The Global Gender Gap Report for 2022 has ranked Rwanda the first in closing gender balance on the African continent and number six in the world.
The Global Gender rankings are conducted by World Economic Forum annually and aims at improving gender balance, but also creating equal development opportunities for both males and females.
According to Global Gender Gap Index, the benchmarks of gender parity cuts across four key dimensions including Economic Participation and Opportunity, Educational Attainment, Health and Survival, and Political Empowerment.
These factors are the longest-standing and help on tracking progress towards closing these gaps over time since its inception in 2006.
This year, Rwanda scored 81.1%, leading the African continent and ranking 6th on closing the gender gap.
Namibia scored 80.7%, becoming the second and 8th globally. In Africa, only Rwanda and Namibia featured in the list of top ten, according to the report.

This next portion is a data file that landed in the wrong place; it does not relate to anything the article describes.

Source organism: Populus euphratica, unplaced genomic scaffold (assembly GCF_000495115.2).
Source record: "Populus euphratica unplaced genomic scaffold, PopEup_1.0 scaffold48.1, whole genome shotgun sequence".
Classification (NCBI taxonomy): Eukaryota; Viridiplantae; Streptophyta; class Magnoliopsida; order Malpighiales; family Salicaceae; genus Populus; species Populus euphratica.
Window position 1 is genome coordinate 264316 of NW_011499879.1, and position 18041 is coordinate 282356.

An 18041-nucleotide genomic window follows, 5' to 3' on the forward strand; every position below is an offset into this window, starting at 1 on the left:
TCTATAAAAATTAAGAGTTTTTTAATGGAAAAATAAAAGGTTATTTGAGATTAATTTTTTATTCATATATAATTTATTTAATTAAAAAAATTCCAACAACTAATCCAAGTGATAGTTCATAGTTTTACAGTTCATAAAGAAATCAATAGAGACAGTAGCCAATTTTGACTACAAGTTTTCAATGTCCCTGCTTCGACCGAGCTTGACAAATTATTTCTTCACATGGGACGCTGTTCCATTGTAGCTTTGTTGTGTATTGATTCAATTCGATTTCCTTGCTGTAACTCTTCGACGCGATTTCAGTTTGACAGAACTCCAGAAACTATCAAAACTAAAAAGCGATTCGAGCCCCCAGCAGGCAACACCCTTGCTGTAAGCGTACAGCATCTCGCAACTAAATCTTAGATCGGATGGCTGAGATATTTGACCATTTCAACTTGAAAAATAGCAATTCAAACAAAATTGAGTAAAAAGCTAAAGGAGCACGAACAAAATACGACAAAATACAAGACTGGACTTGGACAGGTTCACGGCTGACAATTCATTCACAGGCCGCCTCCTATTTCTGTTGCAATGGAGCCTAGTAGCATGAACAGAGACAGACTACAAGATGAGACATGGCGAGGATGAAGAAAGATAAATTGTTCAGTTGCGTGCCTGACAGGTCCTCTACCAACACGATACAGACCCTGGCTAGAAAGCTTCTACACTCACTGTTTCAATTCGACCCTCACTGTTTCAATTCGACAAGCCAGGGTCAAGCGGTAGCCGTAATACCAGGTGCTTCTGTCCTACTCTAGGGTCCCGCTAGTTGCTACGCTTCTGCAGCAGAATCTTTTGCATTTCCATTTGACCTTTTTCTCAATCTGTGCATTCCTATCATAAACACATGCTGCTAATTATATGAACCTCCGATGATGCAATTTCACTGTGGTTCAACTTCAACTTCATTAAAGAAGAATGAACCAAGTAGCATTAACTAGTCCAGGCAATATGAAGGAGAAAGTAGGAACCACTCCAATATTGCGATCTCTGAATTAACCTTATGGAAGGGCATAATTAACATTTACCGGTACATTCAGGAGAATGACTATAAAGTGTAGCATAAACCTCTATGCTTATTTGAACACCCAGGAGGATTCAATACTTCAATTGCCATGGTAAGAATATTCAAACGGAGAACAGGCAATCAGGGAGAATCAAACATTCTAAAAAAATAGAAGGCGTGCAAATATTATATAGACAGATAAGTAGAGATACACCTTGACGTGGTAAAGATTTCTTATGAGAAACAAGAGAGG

Iceland leads global ranking with 90.8% score and other Scandinavian countries including Finland came second with 86% scores, Norway, third with 84.5% scores, New Zealand fourth with 84.1%, and Sweden with 82.2% on the fifth position.
For Latin America, only Nicaragua appeared on the list of the top ten with 81% scores on the 7th position.
Ireland scored 80.4%, in the ninth position and Germany came to close the list of top ten with 80.1%.
Rwanda is the first country in the world to have majority female representation in its parliament with 61.3%.
MP Chantal Mbakeshimana argued that schools must teach youngsters about gender equality if they are to develop a sense of equal rights.
Mbakeshimana who doubles as head Rwanda Women Parliamentary Forum, stated that there are still gender inequalities in several industries that need to be closed by updating regulations and making use of available opportunities.
While there have been improvements in encouraging girls to pursue STEM (Science, Technology, Engineering, and Math) disciplines and encouraging them to pursue their education, she believes that gender mainstreaming in schools still needs improvement.
“For pupils to grow up understanding what equal rights imply we need to impose gender equality education in schools at a young age,” she said.